Marriage-for-Green-Card Scheme Used Loophole in Violence Against Women Act, Prosecutors Say

By Alice Giordano
Alice Giordano
Alice Giordano
Alice Giordano is a former news correspondent for The Boston Globe, Associated Press, and New England bureau of The New York Times.
April 11, 2022 Updated: April 11, 2022

A group of foreign nationals and U.S. citizens used a provision in the newly reauthorized Violence Against Women Act (VAWA) as part of a profit-making fake marriage scheme in which American citizens were paid to marry foreigners to establish U.S. residency, prosecutors say.

Foreign nationals paid as much as $30,000 for the sham marriages, which included a fake ceremony with wedding dress, tuxedos, and photo albums, according to a multiple-count federal indictment handed announced on April 7 against the 11 individuals charged in the operation.

The scheme exploited a provision under federal immigration laws that permits a U.S. citizen to file a petition for an alien relative with the U.S. Citizenship and Immigration Services (USCIS) to expedite and automate the process of their foreign spouse obtaining a permanent resident card.

In some of the fake marriages, temporary restraining orders were obtained under made-up allegations against the American spouse by the foreign nationals of domestic abuse, in order to take advantage of a provision under VAWA that allows anyone, regardless of residency status, to obtain U.S. citizenship in cases of spousal abuse.

The scheme involved hundreds of fake marriages that took place mostly in California and Massachusetts.

Some of the recruited Americans hired to pose as spouses were homeless people, according to special agent Joseph Bonavolonta of the FBI’s Boston division. They posed for wedding pictures and were coached on how to convince immigration officials their marriage was legitimate.

“The facilitators of this alleged fraud were sophisticated and cunning,” he said in a statement. “They went to great lengths to stage fake wedding ceremonies at chapels, parks, and other locations where they’d hire online officiants to perform ceremonies and take photographic proof.”

The indictment names Philippine national and Los Angeles resident Marcialito Biol Benitez as the ring leader in the fake marriage scheme. It has been determined that Benitez used six different bank accounts to deposit a total of $400,000, according to an affidavit submitted by a Homeland Security agent.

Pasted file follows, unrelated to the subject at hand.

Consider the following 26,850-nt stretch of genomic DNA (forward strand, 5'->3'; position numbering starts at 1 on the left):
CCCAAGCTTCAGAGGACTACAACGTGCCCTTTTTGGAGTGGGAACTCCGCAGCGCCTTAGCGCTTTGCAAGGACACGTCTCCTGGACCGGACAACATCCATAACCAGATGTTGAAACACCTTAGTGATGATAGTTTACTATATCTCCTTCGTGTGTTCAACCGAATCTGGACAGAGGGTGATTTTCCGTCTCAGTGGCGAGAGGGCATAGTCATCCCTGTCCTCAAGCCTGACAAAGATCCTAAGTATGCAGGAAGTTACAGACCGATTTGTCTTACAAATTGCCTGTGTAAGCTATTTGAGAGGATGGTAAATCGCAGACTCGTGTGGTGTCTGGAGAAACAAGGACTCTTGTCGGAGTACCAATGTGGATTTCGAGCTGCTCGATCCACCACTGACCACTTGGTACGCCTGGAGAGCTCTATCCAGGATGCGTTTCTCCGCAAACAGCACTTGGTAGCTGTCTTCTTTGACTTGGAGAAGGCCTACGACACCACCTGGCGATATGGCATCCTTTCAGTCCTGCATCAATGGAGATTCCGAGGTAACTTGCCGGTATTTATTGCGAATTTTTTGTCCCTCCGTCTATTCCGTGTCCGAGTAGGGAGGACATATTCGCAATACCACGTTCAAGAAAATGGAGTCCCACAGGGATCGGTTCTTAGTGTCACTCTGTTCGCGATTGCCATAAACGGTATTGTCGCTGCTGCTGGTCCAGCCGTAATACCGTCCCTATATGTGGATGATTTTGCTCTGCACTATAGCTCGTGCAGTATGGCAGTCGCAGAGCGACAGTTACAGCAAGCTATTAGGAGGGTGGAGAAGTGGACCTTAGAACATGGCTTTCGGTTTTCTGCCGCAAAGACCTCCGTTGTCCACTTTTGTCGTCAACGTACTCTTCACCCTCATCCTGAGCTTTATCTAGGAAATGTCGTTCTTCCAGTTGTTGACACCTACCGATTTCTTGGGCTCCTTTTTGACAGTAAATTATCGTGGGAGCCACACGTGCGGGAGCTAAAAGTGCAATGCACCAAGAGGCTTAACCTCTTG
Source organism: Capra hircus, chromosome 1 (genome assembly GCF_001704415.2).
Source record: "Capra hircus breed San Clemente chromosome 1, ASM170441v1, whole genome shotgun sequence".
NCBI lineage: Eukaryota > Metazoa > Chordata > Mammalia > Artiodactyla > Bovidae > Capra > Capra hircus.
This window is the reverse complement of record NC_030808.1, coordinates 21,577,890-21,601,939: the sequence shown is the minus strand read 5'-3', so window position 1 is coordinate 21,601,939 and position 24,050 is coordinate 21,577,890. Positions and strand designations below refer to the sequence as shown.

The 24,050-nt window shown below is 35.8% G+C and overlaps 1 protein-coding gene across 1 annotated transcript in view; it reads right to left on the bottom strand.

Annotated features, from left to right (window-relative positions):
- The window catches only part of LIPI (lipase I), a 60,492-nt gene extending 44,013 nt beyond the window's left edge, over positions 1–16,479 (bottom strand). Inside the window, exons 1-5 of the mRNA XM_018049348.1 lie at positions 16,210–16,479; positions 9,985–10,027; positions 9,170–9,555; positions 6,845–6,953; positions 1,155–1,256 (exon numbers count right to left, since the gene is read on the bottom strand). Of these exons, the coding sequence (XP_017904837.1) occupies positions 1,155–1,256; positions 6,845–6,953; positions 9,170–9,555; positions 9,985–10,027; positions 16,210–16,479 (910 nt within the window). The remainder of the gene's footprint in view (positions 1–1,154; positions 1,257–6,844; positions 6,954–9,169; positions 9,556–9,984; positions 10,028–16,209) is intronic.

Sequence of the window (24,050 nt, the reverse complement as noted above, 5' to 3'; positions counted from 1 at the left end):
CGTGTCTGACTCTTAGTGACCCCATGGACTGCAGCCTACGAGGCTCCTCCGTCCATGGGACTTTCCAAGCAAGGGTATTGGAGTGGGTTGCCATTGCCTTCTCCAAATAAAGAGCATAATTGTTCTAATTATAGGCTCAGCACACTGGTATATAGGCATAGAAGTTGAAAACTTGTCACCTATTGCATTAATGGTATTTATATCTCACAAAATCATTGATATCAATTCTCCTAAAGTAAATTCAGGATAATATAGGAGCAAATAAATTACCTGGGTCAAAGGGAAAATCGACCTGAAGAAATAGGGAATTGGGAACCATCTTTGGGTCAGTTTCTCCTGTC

Benitez and other “staff members” are alleged to have run the operation through a fake temporary staffing agency they called Career Ad Management. They employed several “brokers” who were also named in the indictment. Benitez is one of six Philippine nationals named in the indictment; a Brazilian national also was indicted along with four Americans from California.

The phone number listed for Career Ad Management has been disconnected. Benitez has been assigned a federal public defender, who didn’t return phone calls from The Epoch Times regarding the charges against her client. The other defendants have obtained private legal counsel; none of their attorneys responded to phone calls from The Epoch Times.

Most of the foreign nationals who paid for the fake marriages were living in Massachusetts and traveled to California for the sham weddings, according to Bonavolonta. The temporary restraining orders obtained under VAWA in the scheme were mostly obtained from the Los Angeles County Superior Court, according to the federal indictment.

Eight of the defendants named in the indictment are in custody, while three are at large, including one suspected of being back in the Philippines.

It isn’t the first time federal agents broke up a fake marriage operation designed to establish residency for foreign nationals. In 2019, 96 people including an American attorney were indicted in a marriage fraud ring out of Texas.

That same year, a federal agency reported that it had discovered a large number of fraudulent domestic violence claims made under VAWA. According to a report from the U.S. Government Accountability Office, 13,000 immigrants made false claims of spousal abuse in 2018 under the federal domestic violence law in order to circumvent immigration laws and gain citizenship in the U.S.

After the discovery, USCIS launched an anti-fraud training program to help government employees detect false domestic violence petitions made under VAWA.

While VAWA expired in 2019, the measure recently was narrowly reauthorized by Congress, with Republicans objecting to several new mandates built into it. One of the new provisions requires men who claim they identify as women and say they have been abused, to be admitted into a shelter for battered women.

The indictments capped a one-year undercover investigation that involved the U.S. Department of Justice, FBI, USCIS, Homeland Security, and other agencies.

Alice Giordano is a former news correspondent for The Boston Globe, Associated Press, and New England bureau of The New York Times.